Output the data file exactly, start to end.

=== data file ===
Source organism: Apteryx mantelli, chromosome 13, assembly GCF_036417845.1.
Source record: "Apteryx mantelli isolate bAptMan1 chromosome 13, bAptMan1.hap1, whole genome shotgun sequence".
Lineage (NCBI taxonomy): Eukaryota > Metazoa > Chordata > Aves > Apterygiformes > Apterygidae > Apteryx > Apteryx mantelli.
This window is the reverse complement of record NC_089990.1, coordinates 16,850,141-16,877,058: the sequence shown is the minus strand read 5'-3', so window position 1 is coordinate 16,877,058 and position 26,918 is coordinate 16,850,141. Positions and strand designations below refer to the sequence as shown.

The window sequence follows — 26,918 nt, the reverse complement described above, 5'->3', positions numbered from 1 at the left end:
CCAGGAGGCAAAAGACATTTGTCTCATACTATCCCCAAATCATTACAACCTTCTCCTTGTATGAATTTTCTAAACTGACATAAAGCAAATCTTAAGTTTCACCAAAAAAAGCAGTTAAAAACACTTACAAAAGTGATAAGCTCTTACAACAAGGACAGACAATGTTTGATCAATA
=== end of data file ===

Source organism: Apteryx mantelli, chromosome 13, assembly GCF_036417845.1.
Source record: "Apteryx mantelli isolate bAptMan1 chromosome 13, bAptMan1.hap1, whole genome shotgun sequence".
Lineage (NCBI taxonomy): Eukaryota > Metazoa > Chordata > Aves > Apterygiformes > Apterygidae > Apteryx > Apteryx mantelli.
This window is the reverse complement of record NC_089990.1, coordinates 16,850,141-16,877,058: the sequence shown is the minus strand read 5'-3', so window position 1 is coordinate 16,877,058 and position 26,918 is coordinate 16,850,141. Positions and strand designations below refer to the sequence as shown.

The window sequence follows — 26,918 nt, the reverse complement described above, 5'->3', positions numbered from 1 at the left end:
CCAGGAGGCAAAAGACATTTGTCTCATACTATCCCCAAATCATTACAACCTTCTCCTTGTATGAATTTTCTAAACTGACATAAAGCAAATCTTAAGTTTCACCAAAAAAAGCAGTTAAAAACACTTACAAAAGTGATAAGCTCTTACAACAAGGACAGACAATGTTTGATCAATA